belief that he intended to attack
Shreveport. Price hastened to Prairie
du Ilohn. dug rifle pits and threw up
earthworks, when Steele executed a
sudden flank movement, which caused
Price to retreat toward Washington.
Having placed Price on the arc ot a
circle. Steele moved directly toward
Camden. Discovering his mistake. Price
concentrated his cavalry and hoped so
to embarrass Steele that his infantry
could not gain the fortifications of
Camden. Steele pressed on. however,
fighting his way for 71 miles,- and en
tered tamaen on the loth.
Philadelphia, April 29. The Union
fftate Convention instructed delegates
to support Mr. Lincoln for the Presi
dency. The May party a-iven on Saturday- bv
the students of Portland Academy and
remale seminary was participated In
by about 200. who embarked on the
Senator and made the river banks ring
with slioutinir "The Battla-Crv of Frr.
dom." Upon reaching- Ross Island the
party was landed and the enjoyments
of the festival were entered Into
heartily until 2 P. M., when they set
out upon their return. They passed the
city, going as far as Swan Island, sing
ing some fine patriotic! airs, and wound
up with "Home Again."
The fine new steamer New World
was the subject of great attention Yes
terday, and was crowded with vlsitora
The United States Steamboat InsDec-
tor. Mr. Burnett, has finished the work
of testing boilers In this vicinity and
is stopping at Astoria
It seemed as thou eh evervbodv not
oevotionaiiy inclined took a hand In
pleasure rides and excursions on the
river yesterday.
Jonn R. foster tt Co. This old and
well-established firm, situated on Front
street, have a full assortment of hard
ware and tools.
Forget the Fly and Swat the Mexican,
Says a Radiator.
EUGENE, Or, April SO (To the Edi
tor.) These be. Indeed, sad days for us
uplifters. The lecture hall no longer
attracts and eloquence Is gone to a dis
count. Yet the fly Is only half swatted.
and eugenics and sex problems remain.
True, the ambulatory professor still
ambles out his schedule, but really the
Jig Is up. Grim visaged war has butted
In. and George Bernard Shaw, the erotic
play, and the whole emotional pro
gramme, to use the expressive words
of Dr. Mary Walker on another nr.
sion, "have been ruthlessly thrust
aside." .
We are In the dumns. but our errlef
should not be self-centered, for there
are others. What of our helbers from
the educational institutions who so
kindly took upon themselves the task
of being instructors and advisers gen
eral of the state and the Inhabitants
thereof? Have we no thought of them.
they who with lighted faces have gone
from one end of the state to the other
preaching the awful ravage of the
nouse-ny? Tret, indeed, and aDDrecin
tion, too! We can well understand the
absolute impossibility of the soul that
has once thrilled to the applause of
tne lecture-room and the aDDreciative
sighs of the ladies' club going back to
tne numarum worK or trying to pound
German and geology into a restless
crowd of young people whose Interest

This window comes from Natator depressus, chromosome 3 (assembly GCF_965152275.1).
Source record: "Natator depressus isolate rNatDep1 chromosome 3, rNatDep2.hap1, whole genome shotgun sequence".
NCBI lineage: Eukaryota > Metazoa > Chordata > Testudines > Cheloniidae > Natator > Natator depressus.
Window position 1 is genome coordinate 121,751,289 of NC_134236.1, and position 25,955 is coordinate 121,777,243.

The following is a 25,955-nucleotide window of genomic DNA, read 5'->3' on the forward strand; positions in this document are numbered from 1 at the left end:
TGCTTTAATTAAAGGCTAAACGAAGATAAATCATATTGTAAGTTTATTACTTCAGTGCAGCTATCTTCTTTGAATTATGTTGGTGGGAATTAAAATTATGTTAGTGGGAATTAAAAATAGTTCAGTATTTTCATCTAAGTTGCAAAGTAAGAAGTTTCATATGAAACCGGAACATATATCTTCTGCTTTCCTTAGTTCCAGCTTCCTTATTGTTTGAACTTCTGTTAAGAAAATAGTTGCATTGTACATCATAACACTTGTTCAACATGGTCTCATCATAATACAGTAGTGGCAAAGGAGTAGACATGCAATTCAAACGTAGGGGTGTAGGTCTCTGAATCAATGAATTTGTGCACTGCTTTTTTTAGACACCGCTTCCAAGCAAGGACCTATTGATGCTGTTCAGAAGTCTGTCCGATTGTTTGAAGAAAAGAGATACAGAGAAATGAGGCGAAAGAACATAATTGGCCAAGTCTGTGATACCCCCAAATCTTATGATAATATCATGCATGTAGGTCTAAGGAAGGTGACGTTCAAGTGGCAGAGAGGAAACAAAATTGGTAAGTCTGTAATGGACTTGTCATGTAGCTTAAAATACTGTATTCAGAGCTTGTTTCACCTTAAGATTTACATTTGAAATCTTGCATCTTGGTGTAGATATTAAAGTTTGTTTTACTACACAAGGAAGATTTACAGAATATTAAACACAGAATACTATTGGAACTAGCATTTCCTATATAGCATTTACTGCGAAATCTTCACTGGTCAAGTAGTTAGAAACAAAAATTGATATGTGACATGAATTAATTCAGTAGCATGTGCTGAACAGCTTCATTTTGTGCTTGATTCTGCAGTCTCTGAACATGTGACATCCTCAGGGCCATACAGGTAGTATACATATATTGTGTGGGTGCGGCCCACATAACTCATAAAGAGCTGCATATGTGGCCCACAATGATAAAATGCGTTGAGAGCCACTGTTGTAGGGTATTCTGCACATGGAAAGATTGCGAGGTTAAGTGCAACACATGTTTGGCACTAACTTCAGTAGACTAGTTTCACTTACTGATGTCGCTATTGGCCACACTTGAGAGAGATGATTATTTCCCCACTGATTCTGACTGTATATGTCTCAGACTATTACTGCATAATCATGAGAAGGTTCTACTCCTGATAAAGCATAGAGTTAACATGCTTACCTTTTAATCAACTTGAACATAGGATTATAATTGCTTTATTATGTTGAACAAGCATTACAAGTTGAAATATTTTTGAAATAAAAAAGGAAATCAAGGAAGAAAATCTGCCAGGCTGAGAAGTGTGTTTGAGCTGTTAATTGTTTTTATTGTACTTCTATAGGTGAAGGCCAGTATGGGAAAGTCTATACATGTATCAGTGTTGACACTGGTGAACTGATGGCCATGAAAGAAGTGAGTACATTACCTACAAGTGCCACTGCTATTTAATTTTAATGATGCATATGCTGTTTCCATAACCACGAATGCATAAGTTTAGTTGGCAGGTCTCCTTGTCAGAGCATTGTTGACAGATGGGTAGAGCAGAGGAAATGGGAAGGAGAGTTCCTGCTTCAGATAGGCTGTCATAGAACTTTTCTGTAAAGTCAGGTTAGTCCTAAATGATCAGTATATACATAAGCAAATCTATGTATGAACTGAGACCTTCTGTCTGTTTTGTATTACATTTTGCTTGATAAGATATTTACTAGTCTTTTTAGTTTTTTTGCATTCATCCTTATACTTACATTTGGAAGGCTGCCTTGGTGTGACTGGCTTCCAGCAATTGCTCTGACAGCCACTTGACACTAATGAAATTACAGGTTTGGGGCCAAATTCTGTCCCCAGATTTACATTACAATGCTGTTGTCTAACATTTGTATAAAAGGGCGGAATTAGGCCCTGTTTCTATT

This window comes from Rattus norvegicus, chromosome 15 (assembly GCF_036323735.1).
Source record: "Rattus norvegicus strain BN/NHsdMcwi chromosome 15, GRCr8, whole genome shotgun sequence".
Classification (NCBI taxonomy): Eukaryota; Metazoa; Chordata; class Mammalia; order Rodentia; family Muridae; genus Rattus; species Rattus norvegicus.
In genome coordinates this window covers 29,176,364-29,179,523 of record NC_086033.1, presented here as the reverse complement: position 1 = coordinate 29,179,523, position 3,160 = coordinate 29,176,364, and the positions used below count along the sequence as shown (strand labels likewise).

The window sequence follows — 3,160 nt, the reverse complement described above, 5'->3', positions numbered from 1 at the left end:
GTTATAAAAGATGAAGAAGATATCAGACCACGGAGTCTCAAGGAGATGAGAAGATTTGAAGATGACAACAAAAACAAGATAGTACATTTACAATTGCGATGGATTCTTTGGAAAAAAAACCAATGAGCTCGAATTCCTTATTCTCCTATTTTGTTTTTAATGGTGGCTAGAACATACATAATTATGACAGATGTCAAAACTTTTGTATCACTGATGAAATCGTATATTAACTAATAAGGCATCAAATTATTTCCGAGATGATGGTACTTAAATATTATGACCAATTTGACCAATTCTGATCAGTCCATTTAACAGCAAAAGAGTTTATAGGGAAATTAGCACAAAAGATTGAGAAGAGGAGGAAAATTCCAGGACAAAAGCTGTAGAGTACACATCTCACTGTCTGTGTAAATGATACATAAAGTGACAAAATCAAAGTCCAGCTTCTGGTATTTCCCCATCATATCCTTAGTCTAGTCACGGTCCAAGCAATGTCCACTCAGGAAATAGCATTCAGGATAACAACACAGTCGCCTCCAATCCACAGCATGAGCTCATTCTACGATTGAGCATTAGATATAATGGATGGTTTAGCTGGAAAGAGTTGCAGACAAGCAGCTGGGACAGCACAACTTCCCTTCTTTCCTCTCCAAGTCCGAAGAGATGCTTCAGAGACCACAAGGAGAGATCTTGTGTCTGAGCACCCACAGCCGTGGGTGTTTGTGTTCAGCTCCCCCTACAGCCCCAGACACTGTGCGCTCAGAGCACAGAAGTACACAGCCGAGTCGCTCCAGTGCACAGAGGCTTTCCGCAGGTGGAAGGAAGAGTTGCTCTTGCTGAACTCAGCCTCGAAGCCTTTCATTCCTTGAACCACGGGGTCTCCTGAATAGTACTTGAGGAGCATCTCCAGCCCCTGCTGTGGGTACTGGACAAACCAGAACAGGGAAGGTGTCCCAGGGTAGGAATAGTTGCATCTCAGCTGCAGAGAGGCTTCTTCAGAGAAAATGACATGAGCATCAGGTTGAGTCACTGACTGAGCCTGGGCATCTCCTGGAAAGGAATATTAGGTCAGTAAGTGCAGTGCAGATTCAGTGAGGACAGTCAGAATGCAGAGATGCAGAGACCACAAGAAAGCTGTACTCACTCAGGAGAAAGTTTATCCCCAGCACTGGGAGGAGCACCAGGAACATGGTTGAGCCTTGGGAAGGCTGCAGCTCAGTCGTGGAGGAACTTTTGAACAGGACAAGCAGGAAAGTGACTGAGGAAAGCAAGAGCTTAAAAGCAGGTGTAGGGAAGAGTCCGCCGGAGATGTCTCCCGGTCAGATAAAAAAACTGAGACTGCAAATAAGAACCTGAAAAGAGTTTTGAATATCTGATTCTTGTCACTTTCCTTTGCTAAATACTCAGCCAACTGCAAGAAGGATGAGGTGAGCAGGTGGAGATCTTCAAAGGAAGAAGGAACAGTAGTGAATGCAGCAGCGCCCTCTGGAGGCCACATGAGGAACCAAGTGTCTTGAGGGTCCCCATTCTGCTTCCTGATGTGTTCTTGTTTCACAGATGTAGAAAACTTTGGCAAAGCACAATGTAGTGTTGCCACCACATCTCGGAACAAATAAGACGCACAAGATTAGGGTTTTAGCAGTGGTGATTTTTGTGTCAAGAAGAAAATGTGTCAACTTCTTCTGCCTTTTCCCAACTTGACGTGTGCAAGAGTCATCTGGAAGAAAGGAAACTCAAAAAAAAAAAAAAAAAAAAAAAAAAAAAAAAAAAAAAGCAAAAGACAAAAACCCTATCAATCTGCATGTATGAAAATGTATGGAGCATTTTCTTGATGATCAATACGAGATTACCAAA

is mainly in football and social func
tions. It cannot be done, unless. ner
haps, with a very considerable Increase
or salary. And will the state auibble
over a rew paltry dollars?
But I wander. What I really want
space for is to Impress upon my fellow
uplifters the impracticability of trying
to stem tne war tide. It Is far better,
for the time being, to go with the cur
rent. It will afford us. too. an ooDor-
tunity to demonstrate the versatility of
our accomplishments. We ought not to
put all our Intellectual eggs, so to
speaK. in one basket.
Merely to illustrate: I thoua-ht I
could sing only of uplift, but last night
I laid aside the shovel for the nen: re
sult, the following war poem, which is
really not so worse as I feared:
"Treason" Well Defined.
PORTLAND. May l. (To the Ed!
tor.) Now that the front page is not
quite so full of war news, will you al
tow me to animadvert briefly unon
some of the pearls of thought wh,ich
our doughty hero. Colonel Martin, re
cently threw before us? According to
the Colonel, those of us who dare to
suggest that "rich American land own
ers have been stirring up an agitation
tor the uncalled-for war with Mexico'
are traitors. It is a good thing for
some of us that the Constttutfon of the
United States defines so carefully the
crime of treason, otherwise any one
who questioned the motives of those
who would precipitate what ex-Preal-
dent Taft calls "a terrible calamity'
would be haled before the courts by the
gallant (Jolonel.
I am glad to hear that Andrew Car
negie and Norman Angell "come from a
different school than" Colonel Martin,
So did Benjamin Franklin and Thomas
Jefferson and Woodrow Wilson. It is
interesting to note that "They (i.e.. the
peace advocates) are using strenuous
efforts to avert war, as is illustrated
by the present mediation negotiations"
which the Colonel knows will prove
futile. It had been my impression that
the mediation was proposed by the gov
ernments of the A. B. C. powers, but
perhaps I was mistaken and it was the
nefarious work of Andrew Carnegie,
Norman Angell et al.
In conclusion, would It "smack of
treason" to hint at the remote, possi
bility of a motive back of the desire
for war on the part of the soldier by
vocation or avocation?
Said Woodrow to William, said he:
"That Huerta mightily bothers me:
He's on my nerves both night and day.
If he'd but obligingly fade away!
But he doesn't fade!"
Said William to "Woodrow, said he:
"Sure, sire, I'm as sorry as sorry can be.
But I guess the thing's ordained that
What else can a Presbyterian say?
What else, indeed!"
Said Woodrow to Williams, said he:
"If only I'd known how set they be.
That peppery crowd In Mexico,
I think I'd given old Huerta more show.
Yes. I really do!"
Said William to Woodrow, said he:
"Your drift is apparent now to me;
With Congress so easily bowled over.
You quite misjudged the nerve of the
In fact, you misjudged it a whole lot!"
And, parting, each went his troubled
And each of the other at heart did say: